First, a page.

You bid it like you’d bid any other minimum balanced hand with no five-card major.
Open one of a minor. Rebid NT, raise partner’s major, or pass partner’s 1NT as appropriate.
Which minor you open is a matter of partnership agreement. The usual agreement in the US is that 1D can be on three with this shape, but there are some who prefer to have 1D always be ...
Your understanding is correct: South would be the declarer, playing a contract of two spades doubled. Doubles (and redoubles) never change who is declarer, just the scores for making or failing to make the contract.
Has Marty Bergen's hand evaluation system been validated experimentally?
Yes - but not (as far as I know) with a Monte Carlo simulation. Experts have long known (and I mean long known - since before I learned the game in 1972) that Aces were undervalued and Quacks (Queens and Jacks) over-valued in Work's Point Count. Numerous remedies have been suggested ...
Other than the pedantic answer (any time Declarer can't possibly make), there are plenty of times that it doesn't have the impact you're suggesting.
First off, there are a lot of ways you can end up in a doubled contract. You might make a negative double and then your partner passes to convert to penalty, for example. That gives declarer some information, ...
If the diamond quality is vastly better than the clubs, then open 1D planning on rebidding clubs; otherwise open 1C.
If the club quality is vastly better than the diamonds, then open 1C and plan on rebidding 1NT if partner responds 1H; the club suit can be expected to run in such a situation, and so how much trouble can you get into in 1NT.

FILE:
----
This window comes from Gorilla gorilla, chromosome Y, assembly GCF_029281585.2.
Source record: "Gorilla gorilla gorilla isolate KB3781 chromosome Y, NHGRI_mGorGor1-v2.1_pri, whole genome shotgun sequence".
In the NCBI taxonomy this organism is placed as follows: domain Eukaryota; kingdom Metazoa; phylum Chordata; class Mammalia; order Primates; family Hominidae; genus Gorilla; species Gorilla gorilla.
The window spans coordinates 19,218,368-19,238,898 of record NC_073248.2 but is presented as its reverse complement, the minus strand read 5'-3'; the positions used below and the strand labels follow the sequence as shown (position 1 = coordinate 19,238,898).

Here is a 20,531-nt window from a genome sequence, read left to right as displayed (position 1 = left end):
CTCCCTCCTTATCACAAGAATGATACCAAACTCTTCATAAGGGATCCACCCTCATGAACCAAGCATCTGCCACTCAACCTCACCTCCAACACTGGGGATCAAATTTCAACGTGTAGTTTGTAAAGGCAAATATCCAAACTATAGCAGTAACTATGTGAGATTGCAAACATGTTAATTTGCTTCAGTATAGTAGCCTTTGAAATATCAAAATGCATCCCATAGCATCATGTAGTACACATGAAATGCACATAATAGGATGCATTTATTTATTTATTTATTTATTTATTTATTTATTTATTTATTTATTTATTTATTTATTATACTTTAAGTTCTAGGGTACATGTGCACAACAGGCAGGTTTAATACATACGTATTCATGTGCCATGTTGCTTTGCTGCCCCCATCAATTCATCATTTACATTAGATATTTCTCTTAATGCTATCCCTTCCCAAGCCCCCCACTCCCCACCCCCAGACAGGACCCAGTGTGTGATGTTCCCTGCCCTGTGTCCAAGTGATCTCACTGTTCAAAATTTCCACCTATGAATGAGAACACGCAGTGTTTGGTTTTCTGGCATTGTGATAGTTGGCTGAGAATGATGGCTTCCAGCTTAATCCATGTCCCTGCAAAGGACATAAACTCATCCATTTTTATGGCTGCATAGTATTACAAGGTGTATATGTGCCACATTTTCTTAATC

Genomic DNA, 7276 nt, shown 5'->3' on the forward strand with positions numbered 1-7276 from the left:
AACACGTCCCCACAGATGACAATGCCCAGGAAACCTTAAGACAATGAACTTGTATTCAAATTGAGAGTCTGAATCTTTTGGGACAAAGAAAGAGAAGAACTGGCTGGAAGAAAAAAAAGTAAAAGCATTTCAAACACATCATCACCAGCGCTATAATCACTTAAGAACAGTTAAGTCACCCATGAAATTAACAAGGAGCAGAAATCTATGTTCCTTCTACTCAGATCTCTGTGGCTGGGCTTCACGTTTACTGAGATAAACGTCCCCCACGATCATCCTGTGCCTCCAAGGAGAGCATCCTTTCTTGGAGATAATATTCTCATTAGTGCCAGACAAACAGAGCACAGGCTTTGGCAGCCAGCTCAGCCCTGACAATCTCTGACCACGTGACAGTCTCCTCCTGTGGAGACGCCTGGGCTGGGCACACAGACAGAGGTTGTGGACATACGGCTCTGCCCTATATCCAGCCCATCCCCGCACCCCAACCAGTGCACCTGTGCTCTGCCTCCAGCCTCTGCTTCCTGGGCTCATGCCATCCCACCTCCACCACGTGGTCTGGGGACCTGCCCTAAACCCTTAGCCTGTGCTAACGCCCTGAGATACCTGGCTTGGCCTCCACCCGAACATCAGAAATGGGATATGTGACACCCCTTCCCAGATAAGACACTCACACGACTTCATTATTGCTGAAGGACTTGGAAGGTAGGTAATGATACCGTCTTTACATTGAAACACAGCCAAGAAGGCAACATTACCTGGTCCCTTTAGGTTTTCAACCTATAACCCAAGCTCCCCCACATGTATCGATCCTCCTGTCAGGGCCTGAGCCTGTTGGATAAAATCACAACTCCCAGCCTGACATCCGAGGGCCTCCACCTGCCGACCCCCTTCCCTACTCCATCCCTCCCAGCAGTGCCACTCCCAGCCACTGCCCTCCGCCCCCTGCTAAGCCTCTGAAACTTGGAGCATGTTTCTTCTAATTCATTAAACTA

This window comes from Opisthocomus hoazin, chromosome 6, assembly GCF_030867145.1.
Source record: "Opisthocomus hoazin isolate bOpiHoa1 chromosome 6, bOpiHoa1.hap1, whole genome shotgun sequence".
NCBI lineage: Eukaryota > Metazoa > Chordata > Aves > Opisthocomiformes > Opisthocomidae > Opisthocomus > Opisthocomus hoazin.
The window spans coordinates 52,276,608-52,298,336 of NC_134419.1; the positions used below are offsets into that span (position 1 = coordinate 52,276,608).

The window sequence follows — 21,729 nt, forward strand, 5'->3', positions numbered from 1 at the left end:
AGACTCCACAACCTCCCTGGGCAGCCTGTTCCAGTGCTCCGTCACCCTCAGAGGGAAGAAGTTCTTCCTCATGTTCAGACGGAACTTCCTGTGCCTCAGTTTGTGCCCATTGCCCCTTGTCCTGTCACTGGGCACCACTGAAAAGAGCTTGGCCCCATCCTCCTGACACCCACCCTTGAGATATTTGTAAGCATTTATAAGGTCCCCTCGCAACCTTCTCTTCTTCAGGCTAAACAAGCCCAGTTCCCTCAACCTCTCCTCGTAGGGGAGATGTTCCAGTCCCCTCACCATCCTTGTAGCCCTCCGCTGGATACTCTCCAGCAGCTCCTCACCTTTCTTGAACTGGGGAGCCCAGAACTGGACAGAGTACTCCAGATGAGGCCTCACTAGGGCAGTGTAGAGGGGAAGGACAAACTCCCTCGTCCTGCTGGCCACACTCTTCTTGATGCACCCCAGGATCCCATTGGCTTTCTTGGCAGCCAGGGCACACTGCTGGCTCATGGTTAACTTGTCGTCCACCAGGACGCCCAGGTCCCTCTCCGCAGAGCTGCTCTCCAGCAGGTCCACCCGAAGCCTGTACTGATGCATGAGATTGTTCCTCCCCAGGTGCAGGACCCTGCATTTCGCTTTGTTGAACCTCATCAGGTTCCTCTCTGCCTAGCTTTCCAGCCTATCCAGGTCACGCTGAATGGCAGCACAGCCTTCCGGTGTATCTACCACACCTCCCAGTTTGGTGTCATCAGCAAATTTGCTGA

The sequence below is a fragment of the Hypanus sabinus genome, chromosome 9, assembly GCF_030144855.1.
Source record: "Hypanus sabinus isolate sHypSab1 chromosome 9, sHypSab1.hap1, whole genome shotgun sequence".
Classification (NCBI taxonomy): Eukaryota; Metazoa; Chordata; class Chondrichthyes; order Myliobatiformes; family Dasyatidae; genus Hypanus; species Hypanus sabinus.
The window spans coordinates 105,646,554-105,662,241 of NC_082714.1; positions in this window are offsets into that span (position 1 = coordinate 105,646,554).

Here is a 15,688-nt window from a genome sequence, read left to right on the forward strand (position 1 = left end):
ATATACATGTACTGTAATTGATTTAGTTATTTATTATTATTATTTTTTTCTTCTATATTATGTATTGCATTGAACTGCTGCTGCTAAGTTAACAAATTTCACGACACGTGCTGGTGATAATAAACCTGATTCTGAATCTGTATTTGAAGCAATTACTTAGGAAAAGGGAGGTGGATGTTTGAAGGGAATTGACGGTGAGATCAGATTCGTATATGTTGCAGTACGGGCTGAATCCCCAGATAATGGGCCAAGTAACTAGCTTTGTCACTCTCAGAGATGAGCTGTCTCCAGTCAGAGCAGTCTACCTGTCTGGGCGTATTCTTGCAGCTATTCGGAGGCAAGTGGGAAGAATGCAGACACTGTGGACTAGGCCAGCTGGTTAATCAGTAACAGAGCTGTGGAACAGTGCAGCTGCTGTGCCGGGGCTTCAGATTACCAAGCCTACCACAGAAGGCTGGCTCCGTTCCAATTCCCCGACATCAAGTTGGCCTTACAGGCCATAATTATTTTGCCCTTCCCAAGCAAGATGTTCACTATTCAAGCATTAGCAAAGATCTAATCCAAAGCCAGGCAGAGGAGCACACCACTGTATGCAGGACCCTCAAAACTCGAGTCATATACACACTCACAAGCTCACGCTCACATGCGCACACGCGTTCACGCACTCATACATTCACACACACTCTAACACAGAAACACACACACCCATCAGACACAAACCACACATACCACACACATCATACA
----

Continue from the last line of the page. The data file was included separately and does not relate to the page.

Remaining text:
Remember that ...
A common bridge principle for SAYC is to bid up strong hands slowly, but jump to a high bid quickly with weak hands that have long suits or other preemptive features.
In the situation you describe with responder having 13 points, you'll want bidding space to communicate whether or not you should be in game or slam, because opener has promised 13-21 points (...
This is a curious question. You note that the context is five card majors, four card diamond bids, and three card club bids. When you agreed to play this system you must have realized that you would occasionally pick up a 4=4=3=2 hand. What was your plan? Never mind the ones with 14 HCP, how about 12 or 13 HCP?
I play 4-card diamond suits with one partner. ...
I can't speak for most experts, but I can speak for myself. I never downgrade a balanced 15-count. I occasionally upgrade a balanced 14-count, and I know several good players who do it more frequently (and announce "a good 14-17" when their partners open). Likewise, I never downgrade an 18-count into a 1NT opener, but occasionally upgrade a 17-count into a 1-...
From the English Bridge Union Blue Book (Rules and Ethics):
Unless it is announceable (
), a pass
or bid must be alerted if
is not natural; or
is natural but has a potentially unexpected meaning
('Natural' has a long paragraph of definition; a natural pass is
which does not ...
I think you need to understand the concept of Captaincy.